Affordable housing projects underway at architecture school
Students, faculty work to address affordable, inclusive housing shortage in Buffalo
On Tuesday, UB will host a symposium to begin an effort in the architecture school to address Buffalo’s affordable housing shortage.
As graduate students wrap up a semester-long design project focused on creating affordable, inclusive housing, Tuesday marks the beginning of a more collaborative effort to bring together alumni, interested donors and experts in affordable housing development.
The students’ models will be on exhibit during the event, where attendees will also hear from keynote speakers Henry Cisneros, former secretary for Housing and Urban Development under President Bill Clinton, and sponsor Donald Capoccia, a UB alum and real estate manager in New York City.
The event aims to connect alumni, students, faculty and experts from around the U.S. who are doing work in affordable housing development, said Mark Foerster, professor of urban and regional planning.
“We talk a lot about Buffalo, but [affordable housing] is a global issue, and I think that UB is poised to do something that is not being done anywhere else in the university arena, and that is to do the design, the real estate work, the planning work and actually building,” Foerster said. “This is not an academic exercise that gets put on the shelf, but will actually have an impact in the real world.”
The goal is for students to design and eventually build a house in an underserved Buffalo neighborhood. A group of 13 graduate students are working on inclusive design models, with the goal that the prototypes be used to combat the growing lack of affordable housing many cities face.
Faculty and staff in urban planning, real estate and architecture have worked on affordable housing for years in separate efforts, according to Ed Steinfeld, an architecture professor.
“The symposium is the kickoff of that kind of organized effort,” Steinfeld said. “It will bring together a lot of people who are really knowledgeable about affordable housing and who have a long history of design-build with their schools.”
Steinfeld started the affordable housing design studio, and said he hopes students will be able to build a home from their designs by summer 2019. The goal is to secure funding to build the home over the next few months, whether through donors or partnerships with local nonprofits, he said.
“Architects in general should be engaged in doing some socially conscious work, not just working for wealthy clients,” Steinfeld said. “And I think it’s a particularly challenging project to work on affordable housing, so it’s a very educational activity, because it means working with significant constraints and addressing the needs of families that don’t have much choice or power in the market.”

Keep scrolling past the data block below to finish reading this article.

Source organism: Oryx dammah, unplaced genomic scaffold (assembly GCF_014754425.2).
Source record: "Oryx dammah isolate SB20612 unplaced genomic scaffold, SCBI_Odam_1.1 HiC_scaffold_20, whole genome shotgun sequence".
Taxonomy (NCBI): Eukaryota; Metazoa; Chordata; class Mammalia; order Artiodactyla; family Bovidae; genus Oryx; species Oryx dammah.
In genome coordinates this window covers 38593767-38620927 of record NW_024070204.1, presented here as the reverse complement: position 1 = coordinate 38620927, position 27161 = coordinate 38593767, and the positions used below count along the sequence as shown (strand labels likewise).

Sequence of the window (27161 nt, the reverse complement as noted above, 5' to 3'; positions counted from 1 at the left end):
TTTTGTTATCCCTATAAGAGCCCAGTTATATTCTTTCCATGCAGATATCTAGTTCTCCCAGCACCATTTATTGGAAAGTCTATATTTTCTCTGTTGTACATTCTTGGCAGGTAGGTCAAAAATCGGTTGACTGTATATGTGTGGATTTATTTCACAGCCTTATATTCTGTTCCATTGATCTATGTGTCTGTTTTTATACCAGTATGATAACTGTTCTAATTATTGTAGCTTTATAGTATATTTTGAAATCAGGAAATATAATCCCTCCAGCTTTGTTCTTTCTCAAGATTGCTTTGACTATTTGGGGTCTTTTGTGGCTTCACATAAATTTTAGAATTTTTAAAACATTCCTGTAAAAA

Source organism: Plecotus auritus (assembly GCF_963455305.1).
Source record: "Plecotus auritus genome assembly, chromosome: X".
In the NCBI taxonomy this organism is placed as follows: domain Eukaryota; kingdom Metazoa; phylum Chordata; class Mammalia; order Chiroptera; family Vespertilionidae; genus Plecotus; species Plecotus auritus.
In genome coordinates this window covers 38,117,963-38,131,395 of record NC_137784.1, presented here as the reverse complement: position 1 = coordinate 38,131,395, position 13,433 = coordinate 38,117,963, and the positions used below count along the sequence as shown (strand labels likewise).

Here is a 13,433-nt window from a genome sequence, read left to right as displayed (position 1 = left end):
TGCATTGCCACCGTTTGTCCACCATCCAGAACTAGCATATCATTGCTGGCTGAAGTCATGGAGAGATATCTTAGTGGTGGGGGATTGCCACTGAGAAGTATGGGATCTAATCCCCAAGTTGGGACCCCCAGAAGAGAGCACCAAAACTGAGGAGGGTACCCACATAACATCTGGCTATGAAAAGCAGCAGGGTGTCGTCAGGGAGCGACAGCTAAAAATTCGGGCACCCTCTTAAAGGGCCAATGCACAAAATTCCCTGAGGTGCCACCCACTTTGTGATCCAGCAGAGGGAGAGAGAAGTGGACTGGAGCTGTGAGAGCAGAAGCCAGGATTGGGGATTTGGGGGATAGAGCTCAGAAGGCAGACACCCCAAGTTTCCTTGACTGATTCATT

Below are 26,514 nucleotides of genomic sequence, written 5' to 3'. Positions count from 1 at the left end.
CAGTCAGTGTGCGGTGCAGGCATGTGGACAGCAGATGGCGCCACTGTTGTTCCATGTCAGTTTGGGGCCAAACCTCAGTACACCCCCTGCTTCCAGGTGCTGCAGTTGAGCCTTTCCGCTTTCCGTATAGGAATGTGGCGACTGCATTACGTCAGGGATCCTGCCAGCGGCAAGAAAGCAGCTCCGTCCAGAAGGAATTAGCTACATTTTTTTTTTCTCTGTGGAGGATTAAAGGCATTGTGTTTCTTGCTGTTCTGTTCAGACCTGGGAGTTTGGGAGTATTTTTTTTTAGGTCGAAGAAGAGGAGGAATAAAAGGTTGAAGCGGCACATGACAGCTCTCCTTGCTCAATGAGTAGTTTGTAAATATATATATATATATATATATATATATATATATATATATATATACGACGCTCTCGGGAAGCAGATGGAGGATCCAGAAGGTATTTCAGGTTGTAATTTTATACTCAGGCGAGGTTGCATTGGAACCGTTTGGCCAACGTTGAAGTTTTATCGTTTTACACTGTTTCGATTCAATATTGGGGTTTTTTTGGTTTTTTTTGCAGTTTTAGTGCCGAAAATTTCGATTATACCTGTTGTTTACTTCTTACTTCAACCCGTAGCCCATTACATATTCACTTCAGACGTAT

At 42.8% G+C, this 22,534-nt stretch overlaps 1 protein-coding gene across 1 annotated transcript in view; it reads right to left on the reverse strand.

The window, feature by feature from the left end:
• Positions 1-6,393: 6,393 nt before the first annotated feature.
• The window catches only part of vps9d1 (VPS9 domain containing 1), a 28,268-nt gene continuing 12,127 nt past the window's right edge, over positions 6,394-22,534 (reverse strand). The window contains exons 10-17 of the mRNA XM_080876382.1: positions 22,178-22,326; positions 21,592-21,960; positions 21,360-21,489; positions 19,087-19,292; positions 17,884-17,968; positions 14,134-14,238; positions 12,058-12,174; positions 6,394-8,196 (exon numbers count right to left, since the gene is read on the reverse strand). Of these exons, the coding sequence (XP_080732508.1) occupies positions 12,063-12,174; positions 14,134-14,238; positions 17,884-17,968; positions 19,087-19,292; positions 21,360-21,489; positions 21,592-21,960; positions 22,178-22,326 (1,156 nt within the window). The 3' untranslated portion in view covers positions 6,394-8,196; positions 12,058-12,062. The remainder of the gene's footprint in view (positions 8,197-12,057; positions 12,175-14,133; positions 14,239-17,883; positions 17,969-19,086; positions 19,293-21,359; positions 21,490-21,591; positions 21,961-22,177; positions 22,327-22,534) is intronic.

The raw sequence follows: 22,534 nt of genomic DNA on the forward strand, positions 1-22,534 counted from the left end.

Graduate student Alexa Russo’s design was used for the basis of a spring design-build studio. She designed a one-story row-house model with a low cost in mind.
To create a model for affordable housing, Russo found different ways to cut costs on labor and materials, using bamboo flooring and vinyl siding, both relatively inexpensive. She also designed attic space for storage rather than a basement, to save costs on construction and labor.
Russo said it was equally important for the model to be “aesthetically” appealing.
“By providing this new architecture, people can live in these places that are not just like, ‘Here’s this dingey affordable housing, low-income place,’ but something that’s also beautiful for them as well,” Russo said. “A house should feel like a home.”
Russo’s design was universally accessible, with knee clearance under the sinks, extra wide hallways for wheelchair accessibility and a no-step entrance.
Stephanie Cramer, an architecture professor who is teaching the graduate studio based on Russo’s design, said her students used Russo’s model to build from. Students created their own models, keeping in mind different needs for different homeowners, from the elderly to refugee families.
“Affordable housing is a tough calling,” Cramer said. “If it was easy, everybody would be doing this. What’s beautiful about working with students is they don’t come in with preconceptions about what can and can’t be done. They’re not afraid to put out ideas that are alternative and a little bit wild, and that’s where change happens.”
The symposium will be held in 403 Hayes Hall from 7:30 a.m. to 2 p.m.